Amid U.S. anti-abortion laws, 1 of Canada's earliest pro-choice doctors says 'you always have to be on guard'
Dr. May Cohen has fought for legal access to abortion in Canada for decades
Dr. May Cohen, a renowned Canadian physician, witnessed a revolution in women's health care.
She graduated at the top of her class in 1955, and ascended the ranks in the medical field, despite being faced with a professional culture steeped in gender discrimination.
She is a member of the Canadian Medical Hall of Fame and an Officer of the Order of Canada. Her life has been chronicled in a new documentary, The Gender Lady: The Fabulous May Cohen.
Early in her career as a family doctor, Dr. Cohen fought for legal access to abortion, which she saw as a fundamental part of women's health.
She tells White Coat, Black Art's Dr. Brian Goldman that now, even at 88 years old, her fight isn't over. Here is part of their conversation.
You were a pioneer in advocating for access to legal safe abortions. Do you remember the first time a woman came to see you asking for an abortion?
Yes. I remember several times. The most striking memory is when one of our patients was admitted to the emergency department. She was dead as a result of an illegal abortion which she had because her first child was only nine months old.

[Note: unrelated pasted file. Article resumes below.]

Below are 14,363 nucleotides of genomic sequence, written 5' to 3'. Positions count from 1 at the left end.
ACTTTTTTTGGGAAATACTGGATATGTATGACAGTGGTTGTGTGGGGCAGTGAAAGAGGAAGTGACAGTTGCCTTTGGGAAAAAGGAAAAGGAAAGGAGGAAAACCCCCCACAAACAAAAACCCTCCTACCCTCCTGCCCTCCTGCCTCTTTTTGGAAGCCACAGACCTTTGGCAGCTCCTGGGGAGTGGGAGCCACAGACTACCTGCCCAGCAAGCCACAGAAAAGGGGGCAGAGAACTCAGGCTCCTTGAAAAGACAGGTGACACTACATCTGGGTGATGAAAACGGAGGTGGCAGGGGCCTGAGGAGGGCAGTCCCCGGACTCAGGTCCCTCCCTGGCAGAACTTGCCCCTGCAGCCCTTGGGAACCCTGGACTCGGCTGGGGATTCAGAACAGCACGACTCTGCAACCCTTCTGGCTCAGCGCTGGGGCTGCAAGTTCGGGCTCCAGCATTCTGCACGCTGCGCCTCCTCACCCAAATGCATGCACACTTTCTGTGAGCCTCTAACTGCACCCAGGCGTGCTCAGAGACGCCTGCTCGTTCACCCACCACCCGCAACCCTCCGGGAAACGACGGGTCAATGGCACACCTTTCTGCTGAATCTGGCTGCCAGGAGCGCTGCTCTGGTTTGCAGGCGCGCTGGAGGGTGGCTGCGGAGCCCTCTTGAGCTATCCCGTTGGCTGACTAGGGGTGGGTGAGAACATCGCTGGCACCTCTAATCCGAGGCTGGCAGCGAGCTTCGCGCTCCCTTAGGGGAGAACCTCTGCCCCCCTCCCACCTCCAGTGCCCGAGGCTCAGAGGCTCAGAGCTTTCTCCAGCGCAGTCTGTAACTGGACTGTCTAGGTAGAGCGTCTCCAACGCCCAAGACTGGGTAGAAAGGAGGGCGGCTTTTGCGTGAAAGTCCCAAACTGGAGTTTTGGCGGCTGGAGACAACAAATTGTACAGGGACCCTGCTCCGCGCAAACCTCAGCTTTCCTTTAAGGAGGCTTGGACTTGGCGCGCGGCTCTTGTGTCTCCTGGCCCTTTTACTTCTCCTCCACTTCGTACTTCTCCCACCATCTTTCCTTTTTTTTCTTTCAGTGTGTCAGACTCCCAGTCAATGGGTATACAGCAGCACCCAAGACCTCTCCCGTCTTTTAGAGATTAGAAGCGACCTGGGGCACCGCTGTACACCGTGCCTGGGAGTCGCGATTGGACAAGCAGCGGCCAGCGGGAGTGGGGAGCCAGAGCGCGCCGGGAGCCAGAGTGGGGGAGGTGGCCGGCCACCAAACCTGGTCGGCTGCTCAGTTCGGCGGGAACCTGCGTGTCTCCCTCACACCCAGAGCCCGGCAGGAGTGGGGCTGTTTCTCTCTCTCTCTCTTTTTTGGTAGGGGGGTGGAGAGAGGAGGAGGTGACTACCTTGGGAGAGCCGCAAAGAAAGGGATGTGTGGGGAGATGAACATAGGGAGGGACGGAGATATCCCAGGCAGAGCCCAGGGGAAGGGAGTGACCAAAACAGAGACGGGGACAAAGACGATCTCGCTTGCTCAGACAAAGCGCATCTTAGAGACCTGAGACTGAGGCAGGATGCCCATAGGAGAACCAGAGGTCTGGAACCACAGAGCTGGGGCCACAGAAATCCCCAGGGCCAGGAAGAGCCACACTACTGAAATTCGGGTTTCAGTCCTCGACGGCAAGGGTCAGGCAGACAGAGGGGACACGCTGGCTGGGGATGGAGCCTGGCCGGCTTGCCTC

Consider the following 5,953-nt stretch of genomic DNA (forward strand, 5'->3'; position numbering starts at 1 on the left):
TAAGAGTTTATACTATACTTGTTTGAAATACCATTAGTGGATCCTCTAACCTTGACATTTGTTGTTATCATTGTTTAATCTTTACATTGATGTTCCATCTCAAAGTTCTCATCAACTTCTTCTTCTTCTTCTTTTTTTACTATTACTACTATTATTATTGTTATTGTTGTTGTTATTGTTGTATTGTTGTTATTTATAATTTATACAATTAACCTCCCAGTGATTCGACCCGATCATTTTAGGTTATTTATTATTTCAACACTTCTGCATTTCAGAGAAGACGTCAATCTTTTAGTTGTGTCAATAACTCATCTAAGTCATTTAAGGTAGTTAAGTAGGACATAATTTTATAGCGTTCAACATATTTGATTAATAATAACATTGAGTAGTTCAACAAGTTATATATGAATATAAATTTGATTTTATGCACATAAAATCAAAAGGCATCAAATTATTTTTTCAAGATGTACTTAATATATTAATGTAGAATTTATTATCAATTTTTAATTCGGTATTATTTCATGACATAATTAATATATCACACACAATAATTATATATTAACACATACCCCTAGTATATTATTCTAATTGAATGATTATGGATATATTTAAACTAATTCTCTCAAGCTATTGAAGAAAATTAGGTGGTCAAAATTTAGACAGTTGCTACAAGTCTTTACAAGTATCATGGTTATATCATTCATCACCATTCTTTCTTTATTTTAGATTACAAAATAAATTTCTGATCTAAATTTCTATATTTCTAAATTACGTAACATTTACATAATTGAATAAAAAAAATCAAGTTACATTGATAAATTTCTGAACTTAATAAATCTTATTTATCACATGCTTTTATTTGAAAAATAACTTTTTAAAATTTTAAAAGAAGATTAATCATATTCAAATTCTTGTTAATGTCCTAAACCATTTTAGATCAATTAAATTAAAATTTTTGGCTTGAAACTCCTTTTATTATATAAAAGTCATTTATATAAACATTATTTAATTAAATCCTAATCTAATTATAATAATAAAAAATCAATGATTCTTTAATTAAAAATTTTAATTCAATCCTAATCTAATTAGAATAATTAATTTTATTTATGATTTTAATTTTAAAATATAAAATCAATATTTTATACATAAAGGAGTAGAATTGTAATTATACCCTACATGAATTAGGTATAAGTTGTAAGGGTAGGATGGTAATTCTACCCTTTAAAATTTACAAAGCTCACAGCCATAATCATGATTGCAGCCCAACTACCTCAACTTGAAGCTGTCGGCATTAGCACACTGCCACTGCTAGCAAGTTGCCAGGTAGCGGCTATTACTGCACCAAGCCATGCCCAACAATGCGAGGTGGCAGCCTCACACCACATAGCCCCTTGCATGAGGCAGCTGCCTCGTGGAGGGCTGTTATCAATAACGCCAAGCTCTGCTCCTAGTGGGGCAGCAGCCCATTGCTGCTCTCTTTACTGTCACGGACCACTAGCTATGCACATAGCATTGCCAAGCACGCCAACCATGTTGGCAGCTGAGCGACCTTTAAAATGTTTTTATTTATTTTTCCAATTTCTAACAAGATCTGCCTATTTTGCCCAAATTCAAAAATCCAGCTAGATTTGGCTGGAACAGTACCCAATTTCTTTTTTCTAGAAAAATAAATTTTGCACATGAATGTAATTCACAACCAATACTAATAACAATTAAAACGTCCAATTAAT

I will never forget seeing her. You walk into emergency and you see her lying there. It was just terribly upsetting.
In 1969, the abortion law was changed in Canada. An abortion would be permissible if it could be shown by a committee of three physicians in a hospital that a continuation of the pregnancy would be a risk to the mother's health and life. You were on one of those committees. What was it like?
The thing was that "health" and "life" were never actually defined. So a committee could either be very liberal in your interpretation or very restrictive.